The preaching is entertaining, but where is the excellent relationship between the preacher and the members? Many of our churches are in a state of chronic combat.
The musicians are great, but where is the great congregational singing?
5. Exhausting. Some of the excellence engineers I have known are nothing more than perfectionists, and that is NOT a compliment. Perfectionism is a disorder. At best, perfectionism is a bad habit, and, worse, it can be a form of salvation-by-works that leads to a breakdown.
I’ve never met a perfectionist who was any more perfect than the rest of us, though some of them thought they were. Usually their idea of perfection involves doing things their way. The whole point of the gospel is that we can’t be perfect, without a lot of grace and forgiveness.
6. Divisive. “Striving for excellence” is a very popular motto, but a revealing one. Strife is what happens when people have unrealistic goals and deadlines. I suspect this is why so many young ministers don’t last long in the ministry. When the warm front of their idealism meets the cold front of reality, the tornado sirens go off. Rather than adjusting their pace, they pour on the juice, and soon they are sitting on the sidewalk with their belongings.
Alternatives to Excellence
1. Efficiency. Instead of aiming for excellence, we should aim to be efficient. You can be excellent, and still not be efficient.
For example, you can bust the budget to buy those “excellent” mercury lights for the auditorium, then you have to settle for Brand X curriculum for the Sunday school. And you can be efficient without being excellent. You can buy the basic van instead of the luxury van, which gets 9 miles per gallon.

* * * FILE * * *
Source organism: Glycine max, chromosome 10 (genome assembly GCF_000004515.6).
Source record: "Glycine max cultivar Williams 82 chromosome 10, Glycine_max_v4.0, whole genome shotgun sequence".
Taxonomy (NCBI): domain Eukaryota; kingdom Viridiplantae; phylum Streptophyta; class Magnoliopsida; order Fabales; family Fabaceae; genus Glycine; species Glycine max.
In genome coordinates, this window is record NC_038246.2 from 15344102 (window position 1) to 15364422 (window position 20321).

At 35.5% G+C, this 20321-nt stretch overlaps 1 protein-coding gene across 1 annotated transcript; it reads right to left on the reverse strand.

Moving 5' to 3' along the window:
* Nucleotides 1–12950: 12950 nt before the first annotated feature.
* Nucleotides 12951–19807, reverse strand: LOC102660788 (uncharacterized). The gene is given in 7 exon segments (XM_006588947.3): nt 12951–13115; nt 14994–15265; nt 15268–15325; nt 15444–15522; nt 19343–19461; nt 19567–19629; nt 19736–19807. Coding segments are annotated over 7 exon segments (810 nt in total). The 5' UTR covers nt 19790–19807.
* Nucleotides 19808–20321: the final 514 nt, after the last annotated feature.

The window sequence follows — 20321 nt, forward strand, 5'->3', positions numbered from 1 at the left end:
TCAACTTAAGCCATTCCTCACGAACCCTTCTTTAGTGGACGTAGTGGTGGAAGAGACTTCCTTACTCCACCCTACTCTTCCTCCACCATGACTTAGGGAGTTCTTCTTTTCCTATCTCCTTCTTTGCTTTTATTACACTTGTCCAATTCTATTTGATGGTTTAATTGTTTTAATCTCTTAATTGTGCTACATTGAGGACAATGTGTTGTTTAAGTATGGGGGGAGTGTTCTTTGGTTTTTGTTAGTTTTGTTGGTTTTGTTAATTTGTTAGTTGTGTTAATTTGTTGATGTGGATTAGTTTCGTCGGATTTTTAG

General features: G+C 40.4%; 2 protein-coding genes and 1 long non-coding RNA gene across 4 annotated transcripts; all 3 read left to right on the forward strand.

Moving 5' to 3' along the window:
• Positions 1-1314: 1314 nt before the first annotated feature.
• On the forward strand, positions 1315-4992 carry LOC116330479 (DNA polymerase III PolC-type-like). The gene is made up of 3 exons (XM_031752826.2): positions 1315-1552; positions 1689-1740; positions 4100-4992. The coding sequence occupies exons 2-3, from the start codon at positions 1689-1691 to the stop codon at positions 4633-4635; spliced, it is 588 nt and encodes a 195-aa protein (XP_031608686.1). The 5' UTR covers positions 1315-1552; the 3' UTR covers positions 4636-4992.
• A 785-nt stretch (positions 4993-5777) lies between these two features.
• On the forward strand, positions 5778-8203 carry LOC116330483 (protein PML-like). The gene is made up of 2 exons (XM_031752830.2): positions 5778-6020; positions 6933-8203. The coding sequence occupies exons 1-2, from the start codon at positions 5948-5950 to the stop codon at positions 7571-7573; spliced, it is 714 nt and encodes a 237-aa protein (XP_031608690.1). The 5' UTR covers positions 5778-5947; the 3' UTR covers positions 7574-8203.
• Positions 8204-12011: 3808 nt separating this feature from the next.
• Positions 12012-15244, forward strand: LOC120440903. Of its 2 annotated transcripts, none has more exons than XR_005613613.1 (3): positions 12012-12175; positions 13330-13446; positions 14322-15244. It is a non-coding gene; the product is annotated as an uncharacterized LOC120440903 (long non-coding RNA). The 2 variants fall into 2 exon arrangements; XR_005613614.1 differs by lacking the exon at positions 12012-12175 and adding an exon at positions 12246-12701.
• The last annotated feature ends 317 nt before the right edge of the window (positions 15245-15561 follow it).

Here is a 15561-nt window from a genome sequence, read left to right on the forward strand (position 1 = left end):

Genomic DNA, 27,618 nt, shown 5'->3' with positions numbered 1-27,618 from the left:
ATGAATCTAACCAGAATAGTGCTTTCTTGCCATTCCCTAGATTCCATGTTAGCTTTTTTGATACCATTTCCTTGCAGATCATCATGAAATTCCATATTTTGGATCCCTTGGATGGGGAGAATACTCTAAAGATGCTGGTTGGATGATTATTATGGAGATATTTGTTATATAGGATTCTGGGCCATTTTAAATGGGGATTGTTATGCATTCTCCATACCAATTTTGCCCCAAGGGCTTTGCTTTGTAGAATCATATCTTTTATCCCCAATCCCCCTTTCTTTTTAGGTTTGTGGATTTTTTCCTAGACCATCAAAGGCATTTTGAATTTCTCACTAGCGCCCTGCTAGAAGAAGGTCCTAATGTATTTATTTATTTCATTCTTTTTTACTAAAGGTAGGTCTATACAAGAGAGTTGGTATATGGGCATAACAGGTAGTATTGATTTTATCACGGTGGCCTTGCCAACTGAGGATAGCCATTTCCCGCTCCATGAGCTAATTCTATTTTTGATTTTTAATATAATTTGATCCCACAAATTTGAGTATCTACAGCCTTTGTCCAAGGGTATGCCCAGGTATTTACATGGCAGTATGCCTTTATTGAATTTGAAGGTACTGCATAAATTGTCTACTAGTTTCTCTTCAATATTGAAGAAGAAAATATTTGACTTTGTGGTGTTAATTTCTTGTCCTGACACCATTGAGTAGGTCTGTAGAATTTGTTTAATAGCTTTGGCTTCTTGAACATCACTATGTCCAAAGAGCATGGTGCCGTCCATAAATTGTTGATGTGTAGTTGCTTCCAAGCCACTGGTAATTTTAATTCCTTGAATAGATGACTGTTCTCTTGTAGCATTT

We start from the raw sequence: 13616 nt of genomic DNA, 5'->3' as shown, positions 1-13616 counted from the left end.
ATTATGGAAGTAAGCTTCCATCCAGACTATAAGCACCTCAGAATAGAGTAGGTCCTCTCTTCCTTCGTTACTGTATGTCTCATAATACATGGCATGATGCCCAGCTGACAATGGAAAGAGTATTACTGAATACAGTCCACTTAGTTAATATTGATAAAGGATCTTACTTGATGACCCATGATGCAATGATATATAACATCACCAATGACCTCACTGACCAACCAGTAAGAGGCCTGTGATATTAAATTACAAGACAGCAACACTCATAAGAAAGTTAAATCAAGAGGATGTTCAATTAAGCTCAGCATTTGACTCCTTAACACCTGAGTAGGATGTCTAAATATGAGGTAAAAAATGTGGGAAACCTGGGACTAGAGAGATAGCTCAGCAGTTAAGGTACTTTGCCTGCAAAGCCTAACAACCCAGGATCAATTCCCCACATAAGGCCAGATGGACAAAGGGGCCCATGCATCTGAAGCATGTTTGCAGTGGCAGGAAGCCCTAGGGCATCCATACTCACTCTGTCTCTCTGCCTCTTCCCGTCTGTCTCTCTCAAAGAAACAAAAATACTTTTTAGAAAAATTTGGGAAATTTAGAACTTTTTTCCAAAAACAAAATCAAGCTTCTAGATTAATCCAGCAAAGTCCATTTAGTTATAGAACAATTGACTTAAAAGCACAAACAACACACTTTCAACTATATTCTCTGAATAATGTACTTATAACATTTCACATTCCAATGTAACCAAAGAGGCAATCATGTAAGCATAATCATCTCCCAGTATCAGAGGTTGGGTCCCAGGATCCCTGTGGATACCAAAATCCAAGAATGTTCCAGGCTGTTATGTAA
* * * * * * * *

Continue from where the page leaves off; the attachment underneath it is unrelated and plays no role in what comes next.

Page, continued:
People with average ability can be efficient, even if they are not capable of excellence. I remind my students that, “You don’t have to get straight As to get a diploma or a good job.” Indeed, some of my most brilliant students have made a mess of their lives, and some of the average students are productive for a lifetime.
2. Patience. It’s OK to have high goals, as long as I don’t expect to reach them by Easter. Just because the church down the road doubled in attendance in six months does not mean we can do the same. Every situation is different and requires a different schedule of progress.
I’m always suspicious of rapid growth. The only thing that grows fast in my garden is weeds. Growing too fast does not allow time for people to adjust to the growth, and the result often is conflict and confusion.
3. Inclusion. Instead of highlighting superstars, we need to find ways to include people of average gifts and intelligence. No, that doesn’t mean we have to give Charlie Croak the lead solo in the Christmas musical. Nor does it mean we have to tolerate lazy, sloppy preaching. Yet, some of the most beautiful singing I ever heard came from average singers whose heart overshadowed their technique. And it’s possible for an ordinary preacher to have a growing church because he has the sense to preach the Truth instead of Web jokes.
Conclusion: We live in what some scholars have called the “Second Gilded Age,” a time of opulence, excellence, and showmanship that has affected even the church. The first Gilded Age ended in two world wars and the Great Depression. Let’s hope it doesn’t take that for us to restore a sense of what is really important.
Dan Schantz, widely published book and magazine author, teaches at Central Christian College of the Bible in Moberly, Missouri.